Continue reading “Mai-Kai cocktail review: A one-of-a-kind (Chocolate) Snowflake”

Mai-Kai cocktail review: Jet Pilot soars over its ancestors with flying colors

Mai-Kai cocktail review: Jet Pilot soars over its ancestors with flying colors

Updated September 2020
See below: Our Jet Pilot review | Ancestor recipes
Tribute recipes | Social media tributes
Related: The Atomic Grog makes a Jet Pilot on The Tiki Trail Live
Mai-Kai cocktail guide

Test Pilot

Tiki bar pioneer Don the Beachcomber’s Test Pilot was one of the most copied drinks during the mid-century heyday of Polynesian cocktails. It morphed into the Ace Pilot, Space Pilot and Astronaut, among others. At The Mai-Kai, it became the Jet Pilot.

As discussed in the review of the vintage S.O.S. (Don the Beachcomber’s Three Dots and a Dash), Donn Beach was a decorated World War II veteran and always had a deep connection to the armed forces. In his honor, a B-26 Marauder was painted with a replica of the Don the Beachcomber driftwood sign on its nose. The plane and crew flew many successful missions in the Pacific.

The Test Pilot is also an interesting study in how Donn Beach constantly tweaked his drinks. A Don the Beachcomber cocktail from the 1930s or ’40s could be vastly different than one with the same name in the 1950s or ’60s.

The Jet Pilot features four rums, including Lemon Hart 151, and may be the strongest of the strong
The Jet Pilot features four rums, including Lemon Hart 151, and may be The Mai-Kai’s strongest of the strong. (Photo by Hurricane Hayward, January 2015)

Included below is a Test Pilot recipe unearthed by cocktail sleuth and author Jeff “Beachbum” Berry from the 1940s. It’s one of the most popular in the Tiki revival, and it features many of the same ingredients as The Mai-Kai’s Jet Pilot. We’ve also listed a later recipe from a book by Donn Beach’s widow, Phoebe. It’s slightly different but also very strong and has a similar flavor profile. Other popular old-school versions include the Jet Pilot served at Steve Crane’s The Luau chain in the 1950s (revealed by Beachbum Berry in Sippin’ Safari in 2007) and the Space Pilot, still served today at the Tiki Ti in Los Angeles (est. 1961).

In Minimalist Tiki by Cocktail Wonk blogger Matt Pietrek, a 2020 Spirited Award nominee for Best New Cocktail or Bartending Book, the Test Pilot and Jet Pilot are both listed among the “Classic 30” cocktails from the first golden era of tropical mixology.

Like Tiki Ti owner Ray Buhen, The Mai-Kai’s original mixologist, Mariano Licudine, worked for Donn Beach in the early days. In 1956, he was lured from the Don the Beachcomber restaurant in Chicago to design The Mai-Kai’s original tropical drink menu. So it’s likely he had a vast knowledge of multiple versions of the Test Pilot when he created arguably one of the best, The Mai-Kai’s high-octane Jet Pilot.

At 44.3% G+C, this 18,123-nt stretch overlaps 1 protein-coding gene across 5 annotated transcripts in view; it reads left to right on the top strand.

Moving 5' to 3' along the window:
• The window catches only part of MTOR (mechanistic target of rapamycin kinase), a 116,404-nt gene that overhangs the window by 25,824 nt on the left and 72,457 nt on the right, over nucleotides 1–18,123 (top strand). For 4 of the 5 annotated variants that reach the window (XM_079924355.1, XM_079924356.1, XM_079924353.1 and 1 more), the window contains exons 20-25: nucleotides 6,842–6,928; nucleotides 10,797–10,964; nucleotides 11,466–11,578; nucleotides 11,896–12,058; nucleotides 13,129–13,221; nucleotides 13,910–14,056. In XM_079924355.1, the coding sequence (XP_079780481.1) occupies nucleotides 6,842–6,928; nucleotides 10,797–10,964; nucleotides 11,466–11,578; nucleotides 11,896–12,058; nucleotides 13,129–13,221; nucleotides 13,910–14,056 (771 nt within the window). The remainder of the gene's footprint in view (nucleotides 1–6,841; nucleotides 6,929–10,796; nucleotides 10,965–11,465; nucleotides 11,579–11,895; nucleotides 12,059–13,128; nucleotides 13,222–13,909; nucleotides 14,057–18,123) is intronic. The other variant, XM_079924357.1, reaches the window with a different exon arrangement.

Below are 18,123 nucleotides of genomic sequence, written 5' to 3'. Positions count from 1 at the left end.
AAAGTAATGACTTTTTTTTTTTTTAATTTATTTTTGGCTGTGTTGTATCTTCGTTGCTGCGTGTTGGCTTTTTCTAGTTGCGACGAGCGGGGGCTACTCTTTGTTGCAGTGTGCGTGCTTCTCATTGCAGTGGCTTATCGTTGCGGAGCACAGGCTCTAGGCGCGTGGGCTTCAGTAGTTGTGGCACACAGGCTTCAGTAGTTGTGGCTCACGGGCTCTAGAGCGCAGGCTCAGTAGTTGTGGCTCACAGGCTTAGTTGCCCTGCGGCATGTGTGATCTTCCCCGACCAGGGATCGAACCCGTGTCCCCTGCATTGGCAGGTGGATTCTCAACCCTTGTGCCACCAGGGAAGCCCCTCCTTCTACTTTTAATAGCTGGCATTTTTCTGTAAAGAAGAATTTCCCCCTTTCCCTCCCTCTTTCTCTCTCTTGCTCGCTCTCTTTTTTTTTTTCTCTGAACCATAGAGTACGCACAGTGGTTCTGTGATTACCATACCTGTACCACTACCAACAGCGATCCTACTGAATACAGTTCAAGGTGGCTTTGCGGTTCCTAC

**************************

The official menu description
Jet Pilot
JET PILOT
Fast and courageous, a vigorous blend of heavy bodied rums and zesty juices.

Okole Maluna Society review and rating

Size: Medium

Jet Pilot (Photo by Hurricane Hayward, September, 2015)
Jet Pilot (Photo by Hurricane Hayward, September, 2015)

Potency: Strong

Flavor profile: Dark and powerful rums, spicy and bitter notes with a hint of exotic sweetness.

Review: Very complex and intense. Not for the timid. Sweet, spicy and strong all at the same time.

Rating: 4 out of 5 stars (see how it ranks)

Ancestry: The Jet Pilot dates back to The Mai-Kai’s original 1956 menu and is based on Don the Beachcomber’s Test Pilot.

Continue reading “Mai-Kai cocktail review: Jet Pilot soars over its ancestors with flying colors”

Mai-Kai cocktail review: Patriotism never tasted as good as the S.O.S.

The S.O.S. was one of three cocktails featured at The Hukilau in Fort Lauderdale in June in Hurricane Hayward's Okole Maluna Cocktail Academy class, How to Mix Like The Mai-Kai

Updated July 2018
See below: Our S.O.S. review | Ancestor recipe | Tribute recipe
Related: Mai-Kai cocktail guide

Most classic Mai-Kai cocktails can be traced back to tropical drink pioneer Donn Beach (aka Don the Beachcomber), and the S.O.S. is no exception. Most are easy to spot due to the similar names (Cobra’s Fang = Cobra’s Kiss, Pearl Diver = Deep-Sea Diver). But others are a little harder to trace.

Three Dots and a Dash
From a 1950s Don the Beachcomber menu.

The clue to the origins of S.O.S. is actually the garnish: the distinctive three speared cherries. In reviewing old Don the Beachcomber menus, it’s hard to miss the classic Three Dots and a Dash, a tribute to Americans fighting overseas. “Three dots and a dash” was Morse code for “victory” during World War II, when Donn Beach created the drink. Beach served in the Army Air Corps and was awarded the Purple Heart and Bronze Star.

Thanks to tropical drink historian Jeff “Beachbum” Berry and his 2007 book, Sippin’ Safari, we also have the recipe to compare. Mai-Kai mixologist Mariano Licudine, who knew Donn Beach’s recipes well from his days slinging drinks at Don the Beachcomber in Los Angeles and Chicago, simply changed the name to S.O.S. and tweaked the complex recipe to make it a bit more user friendly.